Saturday 5th December 1970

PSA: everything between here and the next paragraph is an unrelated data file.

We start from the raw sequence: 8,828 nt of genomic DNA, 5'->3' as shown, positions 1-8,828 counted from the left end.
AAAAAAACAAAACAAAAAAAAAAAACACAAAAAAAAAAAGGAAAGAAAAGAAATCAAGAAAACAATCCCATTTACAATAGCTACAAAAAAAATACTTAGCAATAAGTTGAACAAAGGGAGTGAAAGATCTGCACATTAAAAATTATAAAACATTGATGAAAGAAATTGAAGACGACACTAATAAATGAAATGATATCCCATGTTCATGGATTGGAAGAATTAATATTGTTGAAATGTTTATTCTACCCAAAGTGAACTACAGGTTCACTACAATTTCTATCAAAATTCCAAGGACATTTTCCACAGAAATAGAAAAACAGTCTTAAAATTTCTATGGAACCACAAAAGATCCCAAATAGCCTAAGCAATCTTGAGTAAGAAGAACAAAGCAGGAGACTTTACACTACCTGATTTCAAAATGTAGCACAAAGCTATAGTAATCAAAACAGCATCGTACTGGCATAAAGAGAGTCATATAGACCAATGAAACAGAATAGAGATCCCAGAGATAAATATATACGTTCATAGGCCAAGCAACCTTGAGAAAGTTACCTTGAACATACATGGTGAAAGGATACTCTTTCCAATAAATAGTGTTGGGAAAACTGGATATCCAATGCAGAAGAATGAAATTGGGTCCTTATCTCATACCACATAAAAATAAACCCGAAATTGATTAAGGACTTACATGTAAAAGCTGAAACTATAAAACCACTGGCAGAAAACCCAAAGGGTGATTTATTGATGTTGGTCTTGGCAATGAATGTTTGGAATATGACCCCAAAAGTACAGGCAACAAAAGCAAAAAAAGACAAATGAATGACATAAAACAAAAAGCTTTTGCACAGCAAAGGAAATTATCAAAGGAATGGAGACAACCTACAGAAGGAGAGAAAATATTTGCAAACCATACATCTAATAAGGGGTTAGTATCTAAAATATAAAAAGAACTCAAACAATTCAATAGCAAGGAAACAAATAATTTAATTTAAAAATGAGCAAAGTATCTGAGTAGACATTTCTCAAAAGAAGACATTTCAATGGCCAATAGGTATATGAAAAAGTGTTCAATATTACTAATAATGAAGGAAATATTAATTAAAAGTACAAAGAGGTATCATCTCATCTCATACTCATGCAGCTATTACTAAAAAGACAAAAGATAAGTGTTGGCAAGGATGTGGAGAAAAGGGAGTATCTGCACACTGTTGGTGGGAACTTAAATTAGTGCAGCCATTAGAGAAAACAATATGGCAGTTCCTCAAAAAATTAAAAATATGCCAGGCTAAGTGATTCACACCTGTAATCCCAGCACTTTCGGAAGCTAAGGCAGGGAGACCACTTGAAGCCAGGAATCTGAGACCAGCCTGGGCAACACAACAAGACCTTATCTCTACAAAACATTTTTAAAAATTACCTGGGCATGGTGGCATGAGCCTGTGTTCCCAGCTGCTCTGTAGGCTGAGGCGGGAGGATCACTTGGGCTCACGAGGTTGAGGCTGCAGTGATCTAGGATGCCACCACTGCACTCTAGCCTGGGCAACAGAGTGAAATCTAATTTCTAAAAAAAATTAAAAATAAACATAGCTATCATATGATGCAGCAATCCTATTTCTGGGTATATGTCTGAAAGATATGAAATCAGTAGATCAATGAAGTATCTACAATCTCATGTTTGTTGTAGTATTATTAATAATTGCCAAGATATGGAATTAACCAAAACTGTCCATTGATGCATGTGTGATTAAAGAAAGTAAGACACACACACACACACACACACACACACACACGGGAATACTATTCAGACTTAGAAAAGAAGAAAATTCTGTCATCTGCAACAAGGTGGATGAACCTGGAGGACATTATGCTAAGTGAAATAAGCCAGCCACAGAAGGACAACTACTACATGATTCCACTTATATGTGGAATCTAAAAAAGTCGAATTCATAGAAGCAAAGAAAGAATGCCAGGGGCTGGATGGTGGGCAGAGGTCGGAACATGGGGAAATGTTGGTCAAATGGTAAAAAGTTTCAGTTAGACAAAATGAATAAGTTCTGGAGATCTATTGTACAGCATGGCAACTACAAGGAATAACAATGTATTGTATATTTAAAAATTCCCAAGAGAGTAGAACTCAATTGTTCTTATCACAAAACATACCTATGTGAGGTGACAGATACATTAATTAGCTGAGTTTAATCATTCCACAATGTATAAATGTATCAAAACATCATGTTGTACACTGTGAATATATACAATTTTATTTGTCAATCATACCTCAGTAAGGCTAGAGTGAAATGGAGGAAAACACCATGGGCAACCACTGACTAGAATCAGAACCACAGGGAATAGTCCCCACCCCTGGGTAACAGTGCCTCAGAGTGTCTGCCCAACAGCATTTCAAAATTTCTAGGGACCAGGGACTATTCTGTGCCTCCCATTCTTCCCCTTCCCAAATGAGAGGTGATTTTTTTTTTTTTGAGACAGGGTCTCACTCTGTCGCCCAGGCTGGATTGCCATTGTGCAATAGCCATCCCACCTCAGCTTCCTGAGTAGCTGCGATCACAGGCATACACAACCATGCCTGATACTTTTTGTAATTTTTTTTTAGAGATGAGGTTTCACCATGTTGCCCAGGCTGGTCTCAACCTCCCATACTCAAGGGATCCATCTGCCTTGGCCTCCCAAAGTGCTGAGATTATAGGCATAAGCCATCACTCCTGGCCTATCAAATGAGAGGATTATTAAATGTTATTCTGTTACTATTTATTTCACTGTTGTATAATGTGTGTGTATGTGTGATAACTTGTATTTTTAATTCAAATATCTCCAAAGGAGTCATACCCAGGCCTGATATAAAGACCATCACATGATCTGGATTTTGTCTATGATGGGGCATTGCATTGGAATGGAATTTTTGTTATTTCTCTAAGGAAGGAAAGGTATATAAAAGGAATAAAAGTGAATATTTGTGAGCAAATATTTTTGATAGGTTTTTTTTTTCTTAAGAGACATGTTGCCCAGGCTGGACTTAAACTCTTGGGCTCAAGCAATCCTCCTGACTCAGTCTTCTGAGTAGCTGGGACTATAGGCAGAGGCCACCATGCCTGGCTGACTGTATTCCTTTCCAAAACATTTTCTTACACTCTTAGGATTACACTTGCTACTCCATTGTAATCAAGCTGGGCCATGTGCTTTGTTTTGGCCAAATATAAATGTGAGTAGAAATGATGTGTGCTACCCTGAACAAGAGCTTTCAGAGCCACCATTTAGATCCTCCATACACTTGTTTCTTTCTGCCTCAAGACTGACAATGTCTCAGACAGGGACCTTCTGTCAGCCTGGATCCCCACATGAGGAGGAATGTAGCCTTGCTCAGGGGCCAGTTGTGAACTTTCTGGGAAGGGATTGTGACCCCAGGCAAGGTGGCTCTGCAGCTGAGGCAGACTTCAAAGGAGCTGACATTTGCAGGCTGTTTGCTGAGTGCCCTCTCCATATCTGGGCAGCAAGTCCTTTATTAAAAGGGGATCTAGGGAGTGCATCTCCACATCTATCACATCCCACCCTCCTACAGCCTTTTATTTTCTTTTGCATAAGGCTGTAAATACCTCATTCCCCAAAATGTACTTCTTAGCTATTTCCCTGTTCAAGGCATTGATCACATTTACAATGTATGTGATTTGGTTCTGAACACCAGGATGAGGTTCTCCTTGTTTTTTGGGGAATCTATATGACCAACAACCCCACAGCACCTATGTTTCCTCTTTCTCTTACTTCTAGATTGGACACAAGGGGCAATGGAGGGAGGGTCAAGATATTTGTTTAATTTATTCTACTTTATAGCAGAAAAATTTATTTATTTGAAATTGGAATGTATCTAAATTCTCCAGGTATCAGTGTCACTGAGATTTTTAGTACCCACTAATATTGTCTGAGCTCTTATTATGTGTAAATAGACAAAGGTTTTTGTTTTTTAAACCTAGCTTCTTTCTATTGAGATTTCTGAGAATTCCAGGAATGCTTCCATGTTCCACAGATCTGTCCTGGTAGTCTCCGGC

Highway administrators piled into a car and took a ceremonial drive through a paper ribbon at the entrance to the final segment, known as the West Leg, of the infamous Dan Ryan Expressway in Chicago, US. The road got its name from Cook County Chairman Dan Ryan, who had written the 1955 bond issue that directed many millions of dollars to the county’s expressway-building fund. As of 2005 up to 307,100 vehicles use a portion of the Dan Ryan daily. The Dan Ryan, and its North Side counterpart the Kennedy Expressway, are the busiest roads in the entire state of Illinois. Utilising an express-local system, the Dan Ryan has fourteen lanes of traffic; seven in each direction, with four of those as express lanes and the other three providing access for exit and on-ramps. Despite its width, the Dan Ryan is prone to traffic jams. The posted directions on the Dan Ryan are different from the actual compass direction of the expressway, which may cause confusion to many travelers. The Dan Ryan for its entire 12-mile length runs north–south. However, the Dan Ryan is a part of the larger Interstates 90 and 94, which both run east–west through the United States. Many–perhaps most–of Chicago’s urban expressways smashed right through some of the city’s poorest and most troubled neighbourhoods, and the Dan Ryan was a particularly notorious example. Besides displacing residents and businesses and destroying a thriving community, historians argue, the Dan Ryan formed an impenetrable boundary, “the most formal impediment short of an actual wall that the city could have build to separate the white South Side from the black South Side.” From a city-planning point of view, the Dan Ryan was a disaster, and from a transportation-planning point of view it was not much better. So, in 1988, the city undertook a $210 million repair project, and in 2004 it undertook another, spending $450 million to make the road cleaner, less hazardous and less congested.